We pass many trees on our walks. The sprightly lemon tree stands proudly on the corner just behind Kunga’s red chair. The overly manicured, mushroom trees line the wall of the mud-colored house down the street. Banana trees huddle together in front of an empty wooden chicken coup. A lone papaya tree looks out above the barbed wire fence like a nosy neighbor. We greet each one as we pass.
Right across from the house without a number, lays the fallen Monkey Thorn Tree. Described as fast growing and long living by those who know these things, this tree can survive extreme heat and is recommended for wide avenues because of the shade it provides.
Here it is leafless and lifeless with its branches collecting the plastic bags and water sachets the evening wind delivers. Although its broken body takes up much of the small road, no one has claimed it and no one has cleared it to make space for something new.
We get close to listen to the remaining woody pods hanging delicately filled with dried up seeds. Adorned with flowers, this tree once stood tall, bathing under many rainy summer skies.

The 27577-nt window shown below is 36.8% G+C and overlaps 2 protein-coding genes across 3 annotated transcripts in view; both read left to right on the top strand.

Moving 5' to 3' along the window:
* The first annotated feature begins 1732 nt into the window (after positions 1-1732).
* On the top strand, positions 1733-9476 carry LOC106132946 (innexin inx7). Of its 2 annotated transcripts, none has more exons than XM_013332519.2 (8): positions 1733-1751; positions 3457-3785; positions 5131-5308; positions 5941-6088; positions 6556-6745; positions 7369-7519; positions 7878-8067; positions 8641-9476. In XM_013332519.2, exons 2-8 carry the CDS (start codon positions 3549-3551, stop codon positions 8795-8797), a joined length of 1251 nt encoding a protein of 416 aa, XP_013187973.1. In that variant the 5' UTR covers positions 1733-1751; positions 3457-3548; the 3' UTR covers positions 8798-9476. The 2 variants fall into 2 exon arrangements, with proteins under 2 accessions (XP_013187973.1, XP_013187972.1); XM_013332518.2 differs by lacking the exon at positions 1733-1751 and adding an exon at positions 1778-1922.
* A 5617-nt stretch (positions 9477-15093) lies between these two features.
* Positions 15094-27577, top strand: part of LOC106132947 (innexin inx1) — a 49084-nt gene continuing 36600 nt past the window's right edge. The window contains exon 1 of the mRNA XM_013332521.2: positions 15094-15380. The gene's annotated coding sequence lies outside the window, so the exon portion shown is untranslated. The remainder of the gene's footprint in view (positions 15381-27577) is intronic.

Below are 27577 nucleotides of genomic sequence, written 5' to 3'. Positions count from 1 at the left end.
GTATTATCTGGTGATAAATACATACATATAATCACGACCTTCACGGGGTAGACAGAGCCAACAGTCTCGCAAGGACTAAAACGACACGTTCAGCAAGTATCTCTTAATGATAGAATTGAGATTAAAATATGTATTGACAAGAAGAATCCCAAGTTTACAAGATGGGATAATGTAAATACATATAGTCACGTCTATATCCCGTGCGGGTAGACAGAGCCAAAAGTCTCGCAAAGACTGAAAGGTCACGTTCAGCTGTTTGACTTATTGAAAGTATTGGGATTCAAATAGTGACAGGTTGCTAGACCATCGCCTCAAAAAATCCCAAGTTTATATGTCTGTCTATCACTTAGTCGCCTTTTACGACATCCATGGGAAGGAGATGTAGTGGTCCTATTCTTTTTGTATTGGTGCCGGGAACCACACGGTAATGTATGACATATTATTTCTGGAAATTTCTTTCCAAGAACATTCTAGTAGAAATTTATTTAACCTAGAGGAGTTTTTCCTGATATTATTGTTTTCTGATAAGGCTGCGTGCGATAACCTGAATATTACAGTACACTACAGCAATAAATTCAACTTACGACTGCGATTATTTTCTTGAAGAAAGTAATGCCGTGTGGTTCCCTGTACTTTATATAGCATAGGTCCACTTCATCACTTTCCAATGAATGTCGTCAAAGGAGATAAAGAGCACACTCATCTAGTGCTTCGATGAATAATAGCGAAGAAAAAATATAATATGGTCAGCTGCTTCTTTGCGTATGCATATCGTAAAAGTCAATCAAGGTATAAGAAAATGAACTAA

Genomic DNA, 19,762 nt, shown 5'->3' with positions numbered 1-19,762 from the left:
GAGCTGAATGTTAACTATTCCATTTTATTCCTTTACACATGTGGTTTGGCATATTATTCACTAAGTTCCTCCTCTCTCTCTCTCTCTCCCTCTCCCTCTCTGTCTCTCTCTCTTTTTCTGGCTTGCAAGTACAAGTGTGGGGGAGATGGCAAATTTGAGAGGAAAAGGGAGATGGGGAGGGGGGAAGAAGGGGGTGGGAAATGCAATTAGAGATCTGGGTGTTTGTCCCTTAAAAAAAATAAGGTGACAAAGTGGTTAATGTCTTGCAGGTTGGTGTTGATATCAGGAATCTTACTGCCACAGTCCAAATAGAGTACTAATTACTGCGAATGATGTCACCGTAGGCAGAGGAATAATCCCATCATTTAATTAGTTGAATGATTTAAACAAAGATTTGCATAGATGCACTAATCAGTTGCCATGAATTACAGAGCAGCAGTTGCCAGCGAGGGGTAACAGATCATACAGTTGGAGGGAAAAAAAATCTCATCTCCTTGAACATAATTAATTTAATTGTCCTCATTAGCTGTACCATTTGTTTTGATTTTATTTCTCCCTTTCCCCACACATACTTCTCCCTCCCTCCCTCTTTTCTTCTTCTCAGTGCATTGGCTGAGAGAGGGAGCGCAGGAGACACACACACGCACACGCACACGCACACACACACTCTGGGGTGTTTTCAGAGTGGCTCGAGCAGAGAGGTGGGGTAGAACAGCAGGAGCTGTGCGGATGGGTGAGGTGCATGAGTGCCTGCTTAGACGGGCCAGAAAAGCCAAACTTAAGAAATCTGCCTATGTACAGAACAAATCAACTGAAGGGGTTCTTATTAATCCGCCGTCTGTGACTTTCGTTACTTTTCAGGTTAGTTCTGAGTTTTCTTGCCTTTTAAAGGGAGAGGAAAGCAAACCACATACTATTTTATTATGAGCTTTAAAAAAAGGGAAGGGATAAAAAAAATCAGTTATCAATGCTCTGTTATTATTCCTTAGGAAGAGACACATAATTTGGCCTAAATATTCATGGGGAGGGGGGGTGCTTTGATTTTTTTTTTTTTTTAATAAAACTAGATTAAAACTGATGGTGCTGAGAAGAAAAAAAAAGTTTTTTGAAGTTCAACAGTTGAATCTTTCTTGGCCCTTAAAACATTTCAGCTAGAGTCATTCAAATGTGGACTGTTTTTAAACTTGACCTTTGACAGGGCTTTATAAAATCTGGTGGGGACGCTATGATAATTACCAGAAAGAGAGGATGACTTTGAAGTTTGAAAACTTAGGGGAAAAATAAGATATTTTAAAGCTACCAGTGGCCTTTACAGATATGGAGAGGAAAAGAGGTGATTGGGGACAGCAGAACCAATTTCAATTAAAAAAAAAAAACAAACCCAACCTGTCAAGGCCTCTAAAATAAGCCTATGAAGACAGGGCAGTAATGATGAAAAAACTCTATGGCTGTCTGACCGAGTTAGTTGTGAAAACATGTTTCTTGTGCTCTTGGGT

We gently pick off a dried up pod for each of us. We twirl them and shake them and hold them up to the darkening sky. Then, we find the seam, open them up carefully and release the seeds. Kojo loves to collect them and keep them all in his hand. Tightly he holds on but each time he opens a little to see if they are still there, he loses a few more.
The street lights turn on slowly. The moon is out already. We begin our walk back. When we finally make it to our front gate, his tiny fist has loosened its grip completely and no more seeds are to be found